The Double Icosahedron, and Some of Its “Relatives”

The double icosahedron is simply an icosahedron, augmented on a single face by a second icosahedron. I thought it might be interesting to explore some transformations of this solid, using Stella 4d: Polyhedron Navigator (available here), and I was not disappointed. I used Stella to produce all the images in this post.

Augmented Icosa

It is well-known that the dual of the icosahedron is another Platonic solid, the dodecahedron. Naturally, I wanted to see the double icosahedron’s dual, and here it is — a simple operation for Stella. This dual resembles a dodecahedron in its center, but gets more unusual-looking as one moves further out from its core. 

Augmented Icosa dual

I next examined stellations of the double icosahedron, but did not find any which seemed attractive enough to post, until I saw its sixteenth stellation, which features six kites as faces, in sets of three, on opposite sides of the solid.

Stellated Augmented Icosa 16th.gif

What proved most fruitful was my examination of various zonohedra based on the double icosahedron. Here’s what I found for the zonohedron based on the faces of the double icosahedron: a large number of rhombic faces, with Northern and Southern “hemispheres” separated by an “equator” of hexagonal zonogons.

Zonohedrified Augmented Icosa faces.gif

The next image is the zonohedron based on the edges of the double icosahedron.

Zonohedrified Augmented Icosa edges.gif

The next zonohedron shown is based on the vertices of the double icosahedron.

Zonohedrified Augmented Icosa vertices

All of these zonohedra have 6-fold dihedral symmetry, while the double icosahedron itself has 3-fold dihedral symmetry. The next image shows the zonohedron based on both the vertices and edges of the double icosahedron.

Zonohedrified Augmented Icosa v and e.gif

Zonohedrification based on vertices and faces produces the next zonohedron shown here.

Zonohedrified Augmented Icosa v and f.gif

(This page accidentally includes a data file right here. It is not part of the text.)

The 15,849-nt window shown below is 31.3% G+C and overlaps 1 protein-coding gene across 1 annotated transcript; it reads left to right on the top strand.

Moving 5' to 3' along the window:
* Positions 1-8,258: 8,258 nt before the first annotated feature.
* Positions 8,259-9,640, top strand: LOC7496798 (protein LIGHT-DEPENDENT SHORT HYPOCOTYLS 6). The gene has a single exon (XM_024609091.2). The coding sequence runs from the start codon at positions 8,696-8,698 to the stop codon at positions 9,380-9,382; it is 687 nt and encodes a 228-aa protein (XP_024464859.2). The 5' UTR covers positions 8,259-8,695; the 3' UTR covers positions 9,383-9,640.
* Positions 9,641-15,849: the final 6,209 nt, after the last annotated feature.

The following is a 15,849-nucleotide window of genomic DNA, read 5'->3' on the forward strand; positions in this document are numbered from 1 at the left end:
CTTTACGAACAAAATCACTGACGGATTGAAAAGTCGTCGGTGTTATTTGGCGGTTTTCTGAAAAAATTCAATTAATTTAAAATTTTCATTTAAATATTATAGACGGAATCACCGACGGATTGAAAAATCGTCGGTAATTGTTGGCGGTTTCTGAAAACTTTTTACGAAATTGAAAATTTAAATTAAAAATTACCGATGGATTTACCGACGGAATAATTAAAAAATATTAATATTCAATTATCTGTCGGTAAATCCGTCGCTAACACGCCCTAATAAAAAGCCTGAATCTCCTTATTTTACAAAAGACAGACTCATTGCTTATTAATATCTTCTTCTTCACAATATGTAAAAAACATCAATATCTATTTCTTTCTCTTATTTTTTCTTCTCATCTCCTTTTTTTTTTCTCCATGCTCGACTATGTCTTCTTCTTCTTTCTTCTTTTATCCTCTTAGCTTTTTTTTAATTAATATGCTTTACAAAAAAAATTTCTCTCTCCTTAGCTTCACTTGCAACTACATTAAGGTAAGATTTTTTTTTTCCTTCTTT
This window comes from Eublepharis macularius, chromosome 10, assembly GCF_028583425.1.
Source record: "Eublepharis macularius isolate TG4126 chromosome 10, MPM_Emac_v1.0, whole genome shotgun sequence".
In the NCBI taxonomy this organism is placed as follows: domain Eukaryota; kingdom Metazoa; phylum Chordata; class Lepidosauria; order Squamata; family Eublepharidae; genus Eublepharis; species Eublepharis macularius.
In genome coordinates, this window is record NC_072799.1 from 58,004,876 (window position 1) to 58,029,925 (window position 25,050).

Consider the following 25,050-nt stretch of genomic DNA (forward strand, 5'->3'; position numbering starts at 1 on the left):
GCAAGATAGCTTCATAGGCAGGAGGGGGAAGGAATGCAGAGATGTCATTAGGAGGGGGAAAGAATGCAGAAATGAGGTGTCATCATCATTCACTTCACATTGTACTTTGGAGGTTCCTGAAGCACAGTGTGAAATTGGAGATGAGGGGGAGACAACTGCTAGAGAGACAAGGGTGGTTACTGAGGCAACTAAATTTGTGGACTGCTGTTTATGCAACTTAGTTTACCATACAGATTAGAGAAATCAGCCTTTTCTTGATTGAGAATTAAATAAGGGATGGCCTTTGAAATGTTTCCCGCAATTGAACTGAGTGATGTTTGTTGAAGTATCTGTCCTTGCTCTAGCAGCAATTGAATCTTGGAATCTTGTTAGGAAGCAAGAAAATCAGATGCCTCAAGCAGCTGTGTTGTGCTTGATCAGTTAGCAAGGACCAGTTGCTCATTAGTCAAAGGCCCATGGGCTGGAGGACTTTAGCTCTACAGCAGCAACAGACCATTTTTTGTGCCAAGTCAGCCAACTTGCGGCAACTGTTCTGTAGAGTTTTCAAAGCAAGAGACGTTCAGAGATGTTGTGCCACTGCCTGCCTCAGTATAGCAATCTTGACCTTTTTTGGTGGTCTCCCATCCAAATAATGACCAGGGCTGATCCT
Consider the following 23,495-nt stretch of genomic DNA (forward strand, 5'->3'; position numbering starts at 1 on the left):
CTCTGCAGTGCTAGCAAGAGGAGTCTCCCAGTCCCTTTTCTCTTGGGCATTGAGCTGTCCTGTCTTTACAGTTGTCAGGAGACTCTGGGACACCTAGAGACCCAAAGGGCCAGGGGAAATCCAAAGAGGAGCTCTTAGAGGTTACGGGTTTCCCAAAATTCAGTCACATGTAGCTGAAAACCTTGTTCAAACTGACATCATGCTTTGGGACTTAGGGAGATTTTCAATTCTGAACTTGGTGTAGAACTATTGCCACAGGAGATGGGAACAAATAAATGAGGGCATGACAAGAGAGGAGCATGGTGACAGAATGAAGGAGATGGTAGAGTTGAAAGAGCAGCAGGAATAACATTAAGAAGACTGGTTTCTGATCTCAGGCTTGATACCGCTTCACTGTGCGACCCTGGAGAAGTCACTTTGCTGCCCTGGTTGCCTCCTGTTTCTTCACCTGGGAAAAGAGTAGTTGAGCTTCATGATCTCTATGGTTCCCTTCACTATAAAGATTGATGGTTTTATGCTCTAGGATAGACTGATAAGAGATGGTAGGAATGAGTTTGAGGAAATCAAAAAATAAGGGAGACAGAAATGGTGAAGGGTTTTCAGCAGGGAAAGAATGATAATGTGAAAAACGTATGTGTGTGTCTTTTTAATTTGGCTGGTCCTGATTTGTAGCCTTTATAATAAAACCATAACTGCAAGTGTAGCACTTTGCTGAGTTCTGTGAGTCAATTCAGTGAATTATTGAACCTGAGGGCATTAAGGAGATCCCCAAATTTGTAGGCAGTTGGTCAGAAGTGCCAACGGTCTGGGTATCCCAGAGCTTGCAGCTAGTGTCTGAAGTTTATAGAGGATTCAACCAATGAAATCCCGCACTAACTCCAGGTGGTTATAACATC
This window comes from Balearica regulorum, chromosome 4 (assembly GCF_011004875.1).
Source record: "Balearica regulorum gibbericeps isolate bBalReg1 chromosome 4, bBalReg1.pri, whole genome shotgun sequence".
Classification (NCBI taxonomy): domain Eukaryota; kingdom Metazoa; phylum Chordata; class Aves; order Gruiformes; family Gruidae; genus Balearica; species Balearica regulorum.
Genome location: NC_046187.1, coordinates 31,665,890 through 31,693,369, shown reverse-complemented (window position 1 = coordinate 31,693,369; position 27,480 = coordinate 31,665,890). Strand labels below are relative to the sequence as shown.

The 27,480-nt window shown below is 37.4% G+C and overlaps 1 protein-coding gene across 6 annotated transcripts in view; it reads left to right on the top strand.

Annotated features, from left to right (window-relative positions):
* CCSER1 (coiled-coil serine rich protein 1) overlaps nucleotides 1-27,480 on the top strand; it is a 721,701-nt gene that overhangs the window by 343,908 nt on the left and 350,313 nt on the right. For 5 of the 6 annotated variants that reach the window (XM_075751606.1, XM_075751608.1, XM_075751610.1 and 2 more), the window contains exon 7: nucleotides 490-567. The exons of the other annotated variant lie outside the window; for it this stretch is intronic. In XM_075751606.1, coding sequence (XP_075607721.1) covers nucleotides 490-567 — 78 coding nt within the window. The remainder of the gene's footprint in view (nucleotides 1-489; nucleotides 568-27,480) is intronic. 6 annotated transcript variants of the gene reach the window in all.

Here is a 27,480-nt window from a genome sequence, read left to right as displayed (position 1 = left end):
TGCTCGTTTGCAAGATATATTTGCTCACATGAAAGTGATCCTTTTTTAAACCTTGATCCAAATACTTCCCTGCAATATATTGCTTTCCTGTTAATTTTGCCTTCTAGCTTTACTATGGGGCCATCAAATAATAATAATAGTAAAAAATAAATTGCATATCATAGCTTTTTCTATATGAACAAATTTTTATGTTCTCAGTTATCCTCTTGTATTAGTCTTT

The next logical step was to create a zonohedron based on the double icosahedron’s edges and faces.

Zonohedrified Augmented Icosa e and f.gif

Finally, here is the zonohedron based on all three characteristics: the vertices, edges, and faces of the double icosahedron.

Zonohedrified Augmented Icosa VEF.gif

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Two Excellent Mathematical Websites

I usually only post my own work here, but today I’m giving a shout-out to the websites of a German friend of mine named Tadeusz E. Doroziński. He made this snub polyhedron with 362 faces, which I’m posting here as a sample of his work. All of its edges are of equal length. Like me, he uses Stella 4d: Polyhedron Navigator frequently (available here), and he used that program to create this polyhedron. 

35297218_10212322040197904_264340303467511808_o

His two geometry-focused and polyhedron-filled websites, https://geometryka.wordpress.com/ and http://www.3doro.de/, contain much more, including some mathematics which flies right over my head, as the saying goes. If you like the image above, or you are a fan of my own blog, I strongly recommend following the links above to check out his work. Every time I visit either of his websites, I always find something amazing.

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The Compound of the Octahedron and the Small Stellated Dodecahedron

compound of the small stellated dodecahedron and the octahedron

I made this rotating virtual model using Stella 4d: Polyhedron Navigator, which you can try for yourself at http://www.software3d.com/Stella.php. This solid is different from most two-part polyhedral compounds because an unusually high fraction of one polyhedron, the yellow octahedron, is hidden inside the compound’s other component.

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A Zoo of Zonohedra

Zonohedra are a subset of polyhedra with all faces in pairs of parallel and congruent zonogons. Zonogons are polygons with sides which occur only as parallel and congruent pairs of line segments. As a consequence of this, the faces of zonohedra must have even numbers of sides.

Considering all the restrictions on zonohedra, it may be surprising that there is so much variety among them. Every polyhedron shown in this post is a zonohedron. The colors are chosen so that all four-sided zonogons have one color, all six-sided zonogons have a second color, and so on.

Octagon-dominated zonohedron.gif

Zonohedrified Cobvjnvex hull.gif

Zonohedrified Conjhvjvvex hull.gif